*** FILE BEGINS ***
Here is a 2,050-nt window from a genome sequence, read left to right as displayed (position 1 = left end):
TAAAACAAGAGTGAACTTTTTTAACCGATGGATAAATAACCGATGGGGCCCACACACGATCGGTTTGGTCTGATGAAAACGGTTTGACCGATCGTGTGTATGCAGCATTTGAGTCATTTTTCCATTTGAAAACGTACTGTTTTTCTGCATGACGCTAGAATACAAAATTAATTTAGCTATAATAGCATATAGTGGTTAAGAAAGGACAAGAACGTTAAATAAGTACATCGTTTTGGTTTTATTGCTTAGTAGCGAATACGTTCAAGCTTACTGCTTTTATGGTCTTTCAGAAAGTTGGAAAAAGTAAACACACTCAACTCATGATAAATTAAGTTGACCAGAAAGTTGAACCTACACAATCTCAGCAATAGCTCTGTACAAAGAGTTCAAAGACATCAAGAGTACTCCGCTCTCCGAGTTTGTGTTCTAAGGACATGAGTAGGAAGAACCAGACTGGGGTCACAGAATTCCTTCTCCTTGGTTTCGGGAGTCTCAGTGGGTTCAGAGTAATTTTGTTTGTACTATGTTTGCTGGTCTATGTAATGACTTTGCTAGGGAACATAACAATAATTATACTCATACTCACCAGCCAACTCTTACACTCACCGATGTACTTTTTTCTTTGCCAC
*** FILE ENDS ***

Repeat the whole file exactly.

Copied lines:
Here is a 2,050-nt window from a genome sequence, read left to right as displayed (position 1 = left end):
TAAAACAAGAGTGAACTTTTTTAACCGATGGATAAATAACCGATGGGGCCCACACACGATCGGTTTGGTCTGATGAAAACGGTTTGACCGATCGTGTGTATGCAGCATTTGAGTCATTTTTCCATTTGAAAACGTACTGTTTTTCTGCATGACGCTAGAATACAAAATTAATTTAGCTATAATAGCATATAGTGGTTAAGAAAGGACAAGAACGTTAAATAAGTACATCGTTTTGGTTTTATTGCTTAGTAGCGAATACGTTCAAGCTTACTGCTTTTATGGTCTTTCAGAAAGTTGGAAAAAGTAAACACACTCAACTCATGATAAATTAAGTTGACCAGAAAGTTGAACCTACACAATCTCAGCAATAGCTCTGTACAAAGAGTTCAAAGACATCAAGAGTACTCCGCTCTCCGAGTTTGTGTTCTAAGGACATGAGTAGGAAGAACCAGACTGGGGTCACAGAATTCCTTCTCCTTGGTTTCGGGAGTCTCAGTGGGTTCAGAGTAATTTTGTTTGTACTATGTTTGCTGGTCTATGTAATGACTTTGCTAGGGAACATAACAATAATTATACTCATACTCACCAGCCAACTCTTACACTCACCGATGTACTTTTTTCTTTGCCAC